Additionally, the one country macroeconomic model is somewhat simplistic (as noted by pretaltz) in a globalized economy.  The pool of potential savings is larger than one country, thus individuals (and governments) engaging in borrowing can borrow from another country's savings and individuals who save can invest in another country.



[ Parent ]
Another thing to consider (0.00 / 0)
As the economy becomes increasingly globalized, the indirect effects of fiscal policy become correspondingly diminished.  

Take for instance interest rates.  It might seem like the amount of debt the government has to issue[supply] would have a rather direct impact on interest rates.  But if you consider US treasuries as just a part of a larger market of sovereign debt or even highly safe debt then it is just part of a much larger market.  So if we increase our debt 10%, we are really only increasing the overall supply by perhaps 1-2% which one would expect to have a much smaller effect on interest rates.  Of course if every other supplier increases their supply 10% than total supply will increase 10% and have a larger effect on interest rates.  So then the question is how much should the federal government base its decisions on actions by actors over which it has no control.  It is in reality a huge prisoner's dilemma game.


seems like the simpson bowles ought to not be the President's opening gambit. (0.00 / 0)
From where I sit, he should open with a statement saying he would prefer a reasonable balanced plan, but he is fully willing to allow the congress to fall on their own sword at the end of december and let taxes rise across the board. he plans to shuffle as many funds as possible to allow the cuts to be delayed while he will let the expiring tax cuts expire.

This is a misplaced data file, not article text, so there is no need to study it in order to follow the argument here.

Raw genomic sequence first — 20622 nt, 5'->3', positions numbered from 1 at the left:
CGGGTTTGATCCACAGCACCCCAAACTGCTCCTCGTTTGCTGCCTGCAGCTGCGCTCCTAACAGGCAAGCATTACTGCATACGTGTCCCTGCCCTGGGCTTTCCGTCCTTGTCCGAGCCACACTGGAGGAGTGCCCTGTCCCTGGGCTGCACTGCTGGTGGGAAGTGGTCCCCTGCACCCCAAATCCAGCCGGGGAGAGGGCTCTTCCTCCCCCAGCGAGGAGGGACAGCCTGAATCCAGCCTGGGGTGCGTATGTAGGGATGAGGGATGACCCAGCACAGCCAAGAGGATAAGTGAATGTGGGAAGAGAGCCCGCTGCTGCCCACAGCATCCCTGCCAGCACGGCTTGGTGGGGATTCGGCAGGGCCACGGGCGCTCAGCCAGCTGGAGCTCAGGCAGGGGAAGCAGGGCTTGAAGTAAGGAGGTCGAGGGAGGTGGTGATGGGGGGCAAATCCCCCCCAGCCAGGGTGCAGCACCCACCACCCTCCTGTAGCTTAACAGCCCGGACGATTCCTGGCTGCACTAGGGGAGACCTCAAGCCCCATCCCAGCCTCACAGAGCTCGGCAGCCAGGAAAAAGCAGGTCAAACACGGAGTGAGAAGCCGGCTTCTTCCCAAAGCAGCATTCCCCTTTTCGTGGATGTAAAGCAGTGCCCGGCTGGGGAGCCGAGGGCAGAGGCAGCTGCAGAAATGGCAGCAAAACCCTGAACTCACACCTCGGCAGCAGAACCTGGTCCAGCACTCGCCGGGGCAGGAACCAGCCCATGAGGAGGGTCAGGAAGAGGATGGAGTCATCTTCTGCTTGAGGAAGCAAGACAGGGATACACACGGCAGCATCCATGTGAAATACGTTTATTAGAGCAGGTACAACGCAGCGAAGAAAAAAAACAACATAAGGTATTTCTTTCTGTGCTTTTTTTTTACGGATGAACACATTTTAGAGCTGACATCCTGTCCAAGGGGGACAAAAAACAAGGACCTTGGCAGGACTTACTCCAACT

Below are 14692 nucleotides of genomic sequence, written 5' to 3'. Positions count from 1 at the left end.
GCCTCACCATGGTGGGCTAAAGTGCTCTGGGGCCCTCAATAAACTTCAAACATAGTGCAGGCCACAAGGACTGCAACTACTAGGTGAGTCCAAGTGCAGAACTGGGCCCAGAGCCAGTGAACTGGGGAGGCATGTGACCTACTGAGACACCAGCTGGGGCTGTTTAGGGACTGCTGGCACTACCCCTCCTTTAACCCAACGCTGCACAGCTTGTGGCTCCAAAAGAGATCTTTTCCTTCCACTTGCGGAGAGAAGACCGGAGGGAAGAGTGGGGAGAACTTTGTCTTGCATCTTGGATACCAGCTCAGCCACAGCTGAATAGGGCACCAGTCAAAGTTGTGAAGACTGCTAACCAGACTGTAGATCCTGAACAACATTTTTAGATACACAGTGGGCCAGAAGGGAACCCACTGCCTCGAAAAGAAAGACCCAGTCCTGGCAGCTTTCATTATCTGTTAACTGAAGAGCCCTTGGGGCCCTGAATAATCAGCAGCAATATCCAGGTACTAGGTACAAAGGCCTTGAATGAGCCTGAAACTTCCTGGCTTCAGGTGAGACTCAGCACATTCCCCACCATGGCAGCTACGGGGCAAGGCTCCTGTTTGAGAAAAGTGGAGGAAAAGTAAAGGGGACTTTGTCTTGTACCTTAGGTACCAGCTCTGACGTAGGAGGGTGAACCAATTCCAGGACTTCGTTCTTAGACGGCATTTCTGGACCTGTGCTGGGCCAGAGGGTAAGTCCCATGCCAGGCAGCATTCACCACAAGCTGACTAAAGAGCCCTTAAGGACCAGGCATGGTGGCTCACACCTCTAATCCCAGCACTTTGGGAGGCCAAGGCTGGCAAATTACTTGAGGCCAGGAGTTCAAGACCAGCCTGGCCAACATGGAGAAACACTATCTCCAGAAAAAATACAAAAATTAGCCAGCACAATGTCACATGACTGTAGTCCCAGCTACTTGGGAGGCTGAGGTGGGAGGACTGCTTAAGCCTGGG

He then can offer a 1 for one plan, for every dollar in revenue raised, he will agree to a dollar cut in spending, with half of the cuts to be targeted defense items, and half to be targeted cuts in non defense spending. take it or leave it. if the congress wont play obamaball, he lets them raise taxes on ALL americans.

if they will play, he can offer to raise taxes to pre W levels on all over 250K, reverse the payroll tax cut and lift the cap on income subject to SS/MC. whatever that totals, cut military, after a thorough search for non critical expendures, from my perspective, there are no social programs that need to be cut, but i dont think most of america or even most elected democrats feel that way, so we carefully cut there, too. as an aside, i would insist on getting a debt ceiling deal that lasts maybe until jan 1st 2015! or maybe until october 2014, so the congress can run with the debt ceiling hanging over THEM!!!!!

tell what i am missing?



Menu


Username:

Password:



Forget your username or password?

Make a New Account


Currently 0 user(s) logged on.



Subscribe to Posts

DemConWatch on Twitter
DemConWatch on Facebook


View blog authority

Add to Technorati Favorites

Wikio - Top Blogs - Politics

Who links to my website?

Sign the Petition (A)
Powered by: SoapBlox